The Trump administration's move to rescind the Deferred Action for Childhood Arrivals program, or DACA, has created an uncertain future for the 800,000 young unauthorized immigrants who had been granted protection from deportation and permission to work legally. A six-month delay provides a chance for Congress to save the 2012 program. But if we're going to debate the merits of DACA, we should know what we're talking about. Here are some common myths.
House Judiciary Committee Chairman Bob Goodlatte (R-Va.) is among those who support ending DACA because it has "encouraged more illegal immigration and contributed to the surge of unaccompanied minors and families seeking to enter the U.S. illegally." Statements like this betray a misunderstanding of who is eligible for deportation relief under the program. DACA applies only to immigrants who entered before their 16th birthdays and who have lived in the country continuously since at least June 15, 2007 — more than a decade ago. No one entering now can apply.
Perhaps the chairman thinks that children coming to the border are confused on this point. But the facts don't support that view either. To begin with, the timing is wrong. According to data from the Border Patrol, the increase in migrant children in 2012 — the year President Barack Obama announced DACA — occurred entirely in the months before the president announced the policy. The rate of increase also remained the same in 2013 as it was in 2012. Even then, the total number of juveniles attempting to cross the border — unaccompanied and otherwise — never returned to the pre-recession levels of the mid-2000s.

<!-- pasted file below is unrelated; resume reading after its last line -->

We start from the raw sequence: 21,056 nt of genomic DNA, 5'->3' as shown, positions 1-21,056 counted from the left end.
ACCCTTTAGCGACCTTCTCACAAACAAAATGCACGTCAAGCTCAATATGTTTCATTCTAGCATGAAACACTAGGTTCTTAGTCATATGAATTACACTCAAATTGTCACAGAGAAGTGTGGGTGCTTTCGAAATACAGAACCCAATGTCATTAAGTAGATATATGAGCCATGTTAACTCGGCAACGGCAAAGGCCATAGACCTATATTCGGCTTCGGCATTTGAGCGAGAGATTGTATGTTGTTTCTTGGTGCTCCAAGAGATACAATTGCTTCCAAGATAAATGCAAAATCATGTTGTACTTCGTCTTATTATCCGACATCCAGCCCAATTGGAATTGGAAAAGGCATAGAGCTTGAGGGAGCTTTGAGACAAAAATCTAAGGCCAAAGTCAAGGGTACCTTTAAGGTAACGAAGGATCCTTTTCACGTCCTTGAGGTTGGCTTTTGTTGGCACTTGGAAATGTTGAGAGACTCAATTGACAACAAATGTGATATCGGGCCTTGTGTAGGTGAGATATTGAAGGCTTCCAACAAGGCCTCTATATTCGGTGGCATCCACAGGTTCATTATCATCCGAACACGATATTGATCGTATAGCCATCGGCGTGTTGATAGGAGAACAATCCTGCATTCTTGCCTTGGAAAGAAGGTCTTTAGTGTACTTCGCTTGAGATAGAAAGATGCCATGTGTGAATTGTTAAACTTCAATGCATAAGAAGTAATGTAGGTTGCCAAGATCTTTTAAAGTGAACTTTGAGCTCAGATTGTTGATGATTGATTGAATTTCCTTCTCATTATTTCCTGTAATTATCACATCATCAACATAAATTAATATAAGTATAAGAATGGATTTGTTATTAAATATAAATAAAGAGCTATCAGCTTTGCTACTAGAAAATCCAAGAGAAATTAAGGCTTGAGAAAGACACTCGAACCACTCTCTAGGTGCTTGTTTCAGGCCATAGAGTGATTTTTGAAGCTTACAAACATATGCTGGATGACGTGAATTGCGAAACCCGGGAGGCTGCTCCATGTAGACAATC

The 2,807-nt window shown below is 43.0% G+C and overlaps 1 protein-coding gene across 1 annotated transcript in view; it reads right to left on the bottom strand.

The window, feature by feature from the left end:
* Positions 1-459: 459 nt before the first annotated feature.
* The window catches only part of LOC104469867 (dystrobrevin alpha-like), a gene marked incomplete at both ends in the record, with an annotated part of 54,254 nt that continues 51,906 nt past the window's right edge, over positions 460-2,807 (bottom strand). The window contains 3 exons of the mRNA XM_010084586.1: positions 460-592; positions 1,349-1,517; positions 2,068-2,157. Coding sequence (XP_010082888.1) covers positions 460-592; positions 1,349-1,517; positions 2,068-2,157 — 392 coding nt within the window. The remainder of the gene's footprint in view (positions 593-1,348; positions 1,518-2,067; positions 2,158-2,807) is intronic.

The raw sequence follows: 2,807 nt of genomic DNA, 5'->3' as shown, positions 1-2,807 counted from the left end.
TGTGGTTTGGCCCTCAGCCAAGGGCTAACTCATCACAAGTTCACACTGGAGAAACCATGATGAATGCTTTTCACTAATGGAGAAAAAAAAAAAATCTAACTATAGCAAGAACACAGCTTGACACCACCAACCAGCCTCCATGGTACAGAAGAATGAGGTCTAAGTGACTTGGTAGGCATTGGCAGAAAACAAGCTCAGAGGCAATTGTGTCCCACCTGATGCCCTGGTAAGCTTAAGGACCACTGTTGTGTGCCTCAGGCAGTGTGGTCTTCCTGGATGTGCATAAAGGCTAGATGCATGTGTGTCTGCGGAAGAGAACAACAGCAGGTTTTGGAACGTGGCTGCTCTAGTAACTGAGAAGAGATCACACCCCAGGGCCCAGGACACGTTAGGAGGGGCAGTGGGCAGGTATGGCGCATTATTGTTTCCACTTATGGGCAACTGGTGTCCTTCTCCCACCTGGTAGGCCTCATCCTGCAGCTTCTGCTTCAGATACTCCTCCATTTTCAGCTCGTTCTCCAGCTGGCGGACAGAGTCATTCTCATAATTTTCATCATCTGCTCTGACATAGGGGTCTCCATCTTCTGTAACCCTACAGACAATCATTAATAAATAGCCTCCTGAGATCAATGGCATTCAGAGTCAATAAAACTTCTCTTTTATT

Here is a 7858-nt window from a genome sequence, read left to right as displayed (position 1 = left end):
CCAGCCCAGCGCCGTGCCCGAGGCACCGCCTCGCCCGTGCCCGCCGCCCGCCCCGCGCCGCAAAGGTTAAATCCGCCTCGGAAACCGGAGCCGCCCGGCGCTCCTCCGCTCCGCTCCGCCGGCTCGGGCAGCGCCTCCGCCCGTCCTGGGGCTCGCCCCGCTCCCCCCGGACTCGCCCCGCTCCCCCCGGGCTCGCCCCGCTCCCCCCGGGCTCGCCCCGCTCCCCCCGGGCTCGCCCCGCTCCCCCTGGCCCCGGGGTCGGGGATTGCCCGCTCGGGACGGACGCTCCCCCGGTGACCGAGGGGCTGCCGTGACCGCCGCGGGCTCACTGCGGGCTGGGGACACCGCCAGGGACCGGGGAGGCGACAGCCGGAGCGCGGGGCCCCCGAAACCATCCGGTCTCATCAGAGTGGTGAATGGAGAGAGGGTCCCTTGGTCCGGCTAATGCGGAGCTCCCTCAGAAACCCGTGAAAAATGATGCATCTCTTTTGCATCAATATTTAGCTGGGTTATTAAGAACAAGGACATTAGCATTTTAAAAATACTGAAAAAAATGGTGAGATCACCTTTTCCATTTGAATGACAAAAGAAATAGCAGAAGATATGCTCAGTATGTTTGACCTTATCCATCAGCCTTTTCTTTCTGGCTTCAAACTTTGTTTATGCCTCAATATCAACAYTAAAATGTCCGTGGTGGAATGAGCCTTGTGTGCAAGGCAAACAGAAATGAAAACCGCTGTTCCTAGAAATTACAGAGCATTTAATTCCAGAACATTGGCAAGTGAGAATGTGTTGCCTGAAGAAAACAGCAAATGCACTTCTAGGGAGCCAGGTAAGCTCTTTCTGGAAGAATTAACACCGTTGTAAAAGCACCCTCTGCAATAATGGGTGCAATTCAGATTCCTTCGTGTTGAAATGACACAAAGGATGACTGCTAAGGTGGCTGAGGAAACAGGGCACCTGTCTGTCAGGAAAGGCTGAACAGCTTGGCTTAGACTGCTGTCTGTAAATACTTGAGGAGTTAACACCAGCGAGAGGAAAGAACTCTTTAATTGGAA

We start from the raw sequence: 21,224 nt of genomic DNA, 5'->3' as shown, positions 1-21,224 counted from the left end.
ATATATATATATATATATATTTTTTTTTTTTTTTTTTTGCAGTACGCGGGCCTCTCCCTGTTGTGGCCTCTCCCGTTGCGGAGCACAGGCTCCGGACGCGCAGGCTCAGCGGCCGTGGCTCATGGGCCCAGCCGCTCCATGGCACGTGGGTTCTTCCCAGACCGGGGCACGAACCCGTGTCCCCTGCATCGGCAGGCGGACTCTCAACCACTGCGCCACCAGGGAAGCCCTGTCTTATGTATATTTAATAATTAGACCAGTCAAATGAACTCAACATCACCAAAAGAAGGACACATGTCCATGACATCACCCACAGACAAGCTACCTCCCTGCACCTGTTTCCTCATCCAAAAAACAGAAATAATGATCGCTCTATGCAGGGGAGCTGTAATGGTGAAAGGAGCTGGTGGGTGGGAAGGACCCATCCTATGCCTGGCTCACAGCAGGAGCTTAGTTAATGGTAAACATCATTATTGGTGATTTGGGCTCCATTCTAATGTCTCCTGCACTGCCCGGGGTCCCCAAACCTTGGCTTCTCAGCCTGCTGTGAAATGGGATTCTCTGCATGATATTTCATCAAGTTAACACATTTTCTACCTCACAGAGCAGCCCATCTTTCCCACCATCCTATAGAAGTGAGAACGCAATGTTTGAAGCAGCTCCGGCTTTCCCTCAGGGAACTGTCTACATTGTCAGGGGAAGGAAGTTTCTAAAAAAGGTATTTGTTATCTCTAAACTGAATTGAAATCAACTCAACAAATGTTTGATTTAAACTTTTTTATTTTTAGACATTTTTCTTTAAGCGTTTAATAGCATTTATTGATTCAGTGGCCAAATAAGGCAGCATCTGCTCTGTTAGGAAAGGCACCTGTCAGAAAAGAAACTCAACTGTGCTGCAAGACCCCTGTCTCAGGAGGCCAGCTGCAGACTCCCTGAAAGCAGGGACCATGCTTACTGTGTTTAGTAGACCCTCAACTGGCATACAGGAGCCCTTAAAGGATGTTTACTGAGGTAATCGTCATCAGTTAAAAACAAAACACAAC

Another problem with the theory is that although the majority of DACA beneficiaries are of Mexican origin, the increase in children crossing the border stems from El Salvador, Guatemala and Honduras. These countries share one common trait: much higher than average levels of violence than anywhere else in North America. A careful study of this phenomenon by economist Michael Clemens found that more than anything else, a rise in homicides between 2007 and 2009 set off a chain of events that led to the rise of child migration.
Regardless, overall illegal immigration is far below where it was before the United States' last legalization program, in 1986, when each border agent caught more than 40 border crossers per month. Last year, it was fewer than two per month. DACA had no effect on this trend.
In announcing the Trump administration's decision this past week, Attorney General Jeff Sessions said that DACA "denied jobs to hundreds of thousands of Americans by allowing those same jobs to go to illegal aliens." This myth even has a name in economics: the lump of labor fallacy. It supposes that the number of jobs in the economy is fixed, and that any increase in workers results in unemployment. Yet this notion is easily disproved. From 1970 to 2017, the U.S. labor force doubled. Rather than ending up with a 50 percent unemployment rate, U.S. employment doubled.
If adding workers made the economy poorer, we might expect that people would try to "free" themselves from competition by moving to a desolate mountain and making everything for themselves. That no one does so is an admission that competition is actually good. We depend on other workers, DACA recipients included, to buy the products and services we produce. That's one reason earlier efforts to restrict immigration did not produce any wage gains.